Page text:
Athletic trainers specialize in prevention, examination, evaluation, immediate care, and rehabilitation for acute or chronic conditions or injuries that result from physical activities, sports. Athletic training is recognized by the American Medical Association as an allied healthcare profession. March is National Athletic Trainers Month to honor and spread awareness about their important work.
Researchers presented a study at the American Academy of Pediatrics comparing sports injury data on girls’ high school soccer and basketball programs with athletic trainers to high school programs without athletic trainers for the same sports and time period. Injuries were one to 2 times higher without an AT. Recurrent injuries were three to six times higher without an AT. Concussion injuries were four to eight times higher with an AT because they are highly trained in concussion protocol.
“Athletic trainers facilitate treatment of injuries and monitor recovery so that athletes are not returned to play prematurely. This likely explains the lower rates of recurrent injuries in schools with athletic trainers. … Concussed athletes are more likely to be identified in schools with athletic trainers and thus more likely to receive proper treatment,” concludes Dr. Cynthia LaBella, MD, FAAP.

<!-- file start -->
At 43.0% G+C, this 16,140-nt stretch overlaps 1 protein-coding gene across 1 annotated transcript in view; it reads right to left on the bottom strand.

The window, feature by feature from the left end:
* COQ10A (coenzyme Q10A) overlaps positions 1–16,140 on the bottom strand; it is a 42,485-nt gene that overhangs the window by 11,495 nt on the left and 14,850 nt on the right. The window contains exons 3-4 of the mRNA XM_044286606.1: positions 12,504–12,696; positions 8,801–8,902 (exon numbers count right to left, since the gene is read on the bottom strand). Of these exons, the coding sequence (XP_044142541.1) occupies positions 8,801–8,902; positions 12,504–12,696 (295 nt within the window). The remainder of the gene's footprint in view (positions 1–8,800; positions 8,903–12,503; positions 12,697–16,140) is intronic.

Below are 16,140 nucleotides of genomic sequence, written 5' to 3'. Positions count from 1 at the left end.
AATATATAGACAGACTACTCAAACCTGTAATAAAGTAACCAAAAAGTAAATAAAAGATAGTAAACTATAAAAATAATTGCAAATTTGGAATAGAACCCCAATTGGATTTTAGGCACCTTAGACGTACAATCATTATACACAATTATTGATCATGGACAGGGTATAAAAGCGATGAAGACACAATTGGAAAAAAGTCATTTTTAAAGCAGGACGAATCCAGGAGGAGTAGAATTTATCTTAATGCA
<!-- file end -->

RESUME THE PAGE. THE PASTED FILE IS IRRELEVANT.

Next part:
ATs responsibilities begin with prevention:
- Proper use of equipment
- Best safety techniques, such as tackling
- Recognize potential hazards, uneven surfaces, faulty equipment
- Importance of hydration
- Bandages and braces for protection
- Stretch and warm-up
- Muscle strengthening or conditioning
- Recognize fatigue. Injuries usually happen late in the game and late in the season.
When an injury happens, ATs see the immediate injury and agony, not days or weeks later. They triage the injury and determine the order and priority of treatment and transport. ATs recognize a game-stopping injury that requires an ambulance to the hospital, such as ruptured spleen, open dislocation or fracture, and any neck or spine injury. However, most injuries are evaluated by the AT and diagnosed and treated by the high school team physician, who may not be an orthopedic specialist.
DOC provides ATs a resource for orthopedic care. DOC is open every day of the week. The DOC team recognizes the important healthcare role of the athletic trainer and recommends that the athlete return to the AT to follow the injury through rehabilitation back to playing the sport. DOC celebrates the month of March as National Athletic Trainers Month.